• The text in italics is copied from that url
• Immediate followed by some comments
In the last paragraph I explain my own opinion.

### Introduction

The article starts with the following sentence.
The Stern–Gerlach experiment demonstrated that the spatial orientation of angular momentum is quantized.
That is the interpretation.
The Stern–Gerlach experiment demonstrates that a stream of silver atoms, travelling through a magnetic field can be can be divided into two specific parts.
Particles with non-zero magnetic moment are deflected, due to the magnetic field gradient, from a straight path.
The path of the particles which travel through the magnetic field and which are magnetized, is bended, compared with a straight path.
The screen reveals discrete points of accumulation, rather than a continuous distribution, owing to their quantized spin.

### 1 Description

The results show that particles possess an intrinsic angular momentum that is closely analogous to the angular momentum of a classically spinning object, but that takes only certain quantized values.
That is the case when iron filings are studied.
Another important result is that only one component of a particle's spin can be measured at one time, meaning that the measurement of the spin along the z-axis destroys information about a particle's spin along the x and y axis.
What is not mentioned, and what is important, what happens when the magnet rotates slowly in a continuous manner. What is expected that the two dots also follow this rotation pattern. That means that the process is symmetric.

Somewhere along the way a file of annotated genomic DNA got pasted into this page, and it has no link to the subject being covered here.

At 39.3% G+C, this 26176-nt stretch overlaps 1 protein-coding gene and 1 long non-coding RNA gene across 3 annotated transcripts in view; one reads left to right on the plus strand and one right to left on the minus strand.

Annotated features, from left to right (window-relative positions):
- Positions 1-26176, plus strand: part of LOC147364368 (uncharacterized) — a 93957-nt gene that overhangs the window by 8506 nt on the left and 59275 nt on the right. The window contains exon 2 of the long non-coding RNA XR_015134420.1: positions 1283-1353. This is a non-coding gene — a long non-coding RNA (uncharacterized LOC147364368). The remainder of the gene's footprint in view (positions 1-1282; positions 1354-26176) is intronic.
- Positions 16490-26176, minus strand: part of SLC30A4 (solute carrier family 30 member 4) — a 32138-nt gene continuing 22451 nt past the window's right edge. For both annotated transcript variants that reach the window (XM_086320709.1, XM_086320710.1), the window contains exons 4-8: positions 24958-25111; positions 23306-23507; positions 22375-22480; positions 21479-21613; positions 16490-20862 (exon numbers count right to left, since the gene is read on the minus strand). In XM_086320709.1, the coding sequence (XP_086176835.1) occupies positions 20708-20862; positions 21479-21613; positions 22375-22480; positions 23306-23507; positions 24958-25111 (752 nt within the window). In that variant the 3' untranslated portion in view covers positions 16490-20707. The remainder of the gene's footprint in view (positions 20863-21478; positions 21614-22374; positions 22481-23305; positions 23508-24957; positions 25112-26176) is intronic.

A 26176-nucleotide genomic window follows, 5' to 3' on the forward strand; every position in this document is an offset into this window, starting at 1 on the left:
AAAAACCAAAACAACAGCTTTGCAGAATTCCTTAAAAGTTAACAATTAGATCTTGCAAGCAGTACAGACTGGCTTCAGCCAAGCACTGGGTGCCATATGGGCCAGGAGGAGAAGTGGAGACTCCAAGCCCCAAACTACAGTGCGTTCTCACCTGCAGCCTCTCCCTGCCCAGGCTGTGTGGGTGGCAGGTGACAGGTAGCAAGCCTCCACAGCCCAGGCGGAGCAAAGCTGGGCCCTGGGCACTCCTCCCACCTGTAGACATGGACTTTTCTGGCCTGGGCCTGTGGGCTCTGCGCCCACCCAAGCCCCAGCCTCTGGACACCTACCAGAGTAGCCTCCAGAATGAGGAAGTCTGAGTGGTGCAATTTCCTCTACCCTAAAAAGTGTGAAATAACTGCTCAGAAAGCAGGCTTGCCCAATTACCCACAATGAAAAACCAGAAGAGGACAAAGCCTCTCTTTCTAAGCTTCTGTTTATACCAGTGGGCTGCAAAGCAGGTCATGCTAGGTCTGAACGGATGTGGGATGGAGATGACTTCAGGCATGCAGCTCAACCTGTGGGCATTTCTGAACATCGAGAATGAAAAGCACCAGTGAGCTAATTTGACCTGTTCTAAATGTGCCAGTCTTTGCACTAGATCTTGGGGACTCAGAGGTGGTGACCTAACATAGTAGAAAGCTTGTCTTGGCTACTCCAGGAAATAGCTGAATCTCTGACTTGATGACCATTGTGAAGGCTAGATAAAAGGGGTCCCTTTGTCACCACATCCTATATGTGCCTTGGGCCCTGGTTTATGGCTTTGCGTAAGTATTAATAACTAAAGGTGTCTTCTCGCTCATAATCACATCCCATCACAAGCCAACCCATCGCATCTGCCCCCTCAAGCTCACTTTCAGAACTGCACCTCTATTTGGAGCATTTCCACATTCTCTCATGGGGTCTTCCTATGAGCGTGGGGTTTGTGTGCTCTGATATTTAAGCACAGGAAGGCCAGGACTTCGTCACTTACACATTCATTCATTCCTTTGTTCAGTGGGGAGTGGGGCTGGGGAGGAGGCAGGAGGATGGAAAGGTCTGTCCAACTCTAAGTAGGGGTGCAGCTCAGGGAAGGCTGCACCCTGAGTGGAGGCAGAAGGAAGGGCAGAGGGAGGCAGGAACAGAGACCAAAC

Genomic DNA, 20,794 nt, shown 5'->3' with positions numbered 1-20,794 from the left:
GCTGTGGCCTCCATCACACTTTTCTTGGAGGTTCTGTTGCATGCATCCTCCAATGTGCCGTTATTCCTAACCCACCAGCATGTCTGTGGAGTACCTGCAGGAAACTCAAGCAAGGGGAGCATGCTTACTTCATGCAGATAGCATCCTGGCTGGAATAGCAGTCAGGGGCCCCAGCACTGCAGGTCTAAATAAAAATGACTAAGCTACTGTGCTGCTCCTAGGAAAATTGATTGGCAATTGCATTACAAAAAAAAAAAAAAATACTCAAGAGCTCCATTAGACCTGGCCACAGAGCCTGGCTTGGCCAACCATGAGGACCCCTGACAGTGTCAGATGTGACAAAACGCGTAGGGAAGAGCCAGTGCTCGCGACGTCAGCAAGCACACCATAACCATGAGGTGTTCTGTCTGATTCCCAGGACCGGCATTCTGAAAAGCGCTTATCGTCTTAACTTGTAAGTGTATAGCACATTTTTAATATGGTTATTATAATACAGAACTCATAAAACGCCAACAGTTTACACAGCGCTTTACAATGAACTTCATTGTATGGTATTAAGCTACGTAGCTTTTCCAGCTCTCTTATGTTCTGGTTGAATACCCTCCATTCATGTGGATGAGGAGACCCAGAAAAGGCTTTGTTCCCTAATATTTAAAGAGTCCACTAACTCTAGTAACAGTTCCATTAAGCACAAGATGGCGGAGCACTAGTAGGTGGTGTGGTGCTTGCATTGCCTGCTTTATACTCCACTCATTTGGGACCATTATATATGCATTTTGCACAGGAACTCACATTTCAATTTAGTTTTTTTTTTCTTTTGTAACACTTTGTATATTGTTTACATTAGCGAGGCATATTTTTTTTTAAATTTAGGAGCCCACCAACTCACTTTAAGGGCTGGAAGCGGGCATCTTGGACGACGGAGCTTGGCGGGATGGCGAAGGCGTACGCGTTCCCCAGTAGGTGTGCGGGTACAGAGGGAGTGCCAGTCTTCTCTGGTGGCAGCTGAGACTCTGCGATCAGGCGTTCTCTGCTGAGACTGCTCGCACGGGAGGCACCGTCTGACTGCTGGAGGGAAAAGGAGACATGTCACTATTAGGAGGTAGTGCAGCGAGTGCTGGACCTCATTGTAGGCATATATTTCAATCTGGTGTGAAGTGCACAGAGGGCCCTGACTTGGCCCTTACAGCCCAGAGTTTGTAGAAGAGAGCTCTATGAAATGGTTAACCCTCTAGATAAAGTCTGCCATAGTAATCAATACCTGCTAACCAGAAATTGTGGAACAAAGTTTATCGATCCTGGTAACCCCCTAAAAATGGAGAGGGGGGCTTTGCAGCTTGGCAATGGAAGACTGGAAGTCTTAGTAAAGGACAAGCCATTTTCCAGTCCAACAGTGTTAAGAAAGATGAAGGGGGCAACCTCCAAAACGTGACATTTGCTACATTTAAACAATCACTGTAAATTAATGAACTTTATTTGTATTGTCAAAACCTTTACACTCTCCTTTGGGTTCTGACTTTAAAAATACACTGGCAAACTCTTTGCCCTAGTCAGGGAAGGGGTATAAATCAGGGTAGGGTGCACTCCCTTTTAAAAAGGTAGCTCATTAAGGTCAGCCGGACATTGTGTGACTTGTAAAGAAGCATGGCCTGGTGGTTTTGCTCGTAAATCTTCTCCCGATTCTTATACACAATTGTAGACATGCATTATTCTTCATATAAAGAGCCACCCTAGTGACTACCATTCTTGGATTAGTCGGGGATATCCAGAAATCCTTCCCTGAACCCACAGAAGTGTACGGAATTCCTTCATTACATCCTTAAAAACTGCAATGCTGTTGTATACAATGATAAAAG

The experiment is normally conducted using electrically neutral particles such as silver atoms . This avoids the large deflection in the path of a charged particle moving through a magnetic field and allows spin-dependent effects to dominate.
These types of experiments are also important, because they can more insight what is physical involved
If the particle is treated as a classical spinning magnetic dipole, it will precess in a magnetic field because of the torque that the magnetic field exerts on the dipole (see torque-induced precession).
This is the case when iron filings are involved.
If the particles were classical spinning objects, one would expect the distribution of their spin angular momentum vectors to be random and continuous.
It should be mentioned that the word classical spinning objects, is a misnomer. What should be mentioned what the particle physical is: iron filings, an atom, an electron, a proton or a neutron.
Each particle would be deflected by an amount proportional to the dot product of its magnetic moment with the external field gradient, producing some density distribution on the detector screen.
Also in this sentence first should be mentioned what is observed and then what the explanation is.
Instead, the particles passing through the Stern–Gerlach apparatus are deflected either up or down by a specific amount.
In this case it is very important what these particles are.

### Video explaining quantum spin versus classical magnet in the Stern–Gerlach experiment

The video shows two experiments:
• clasisical magnets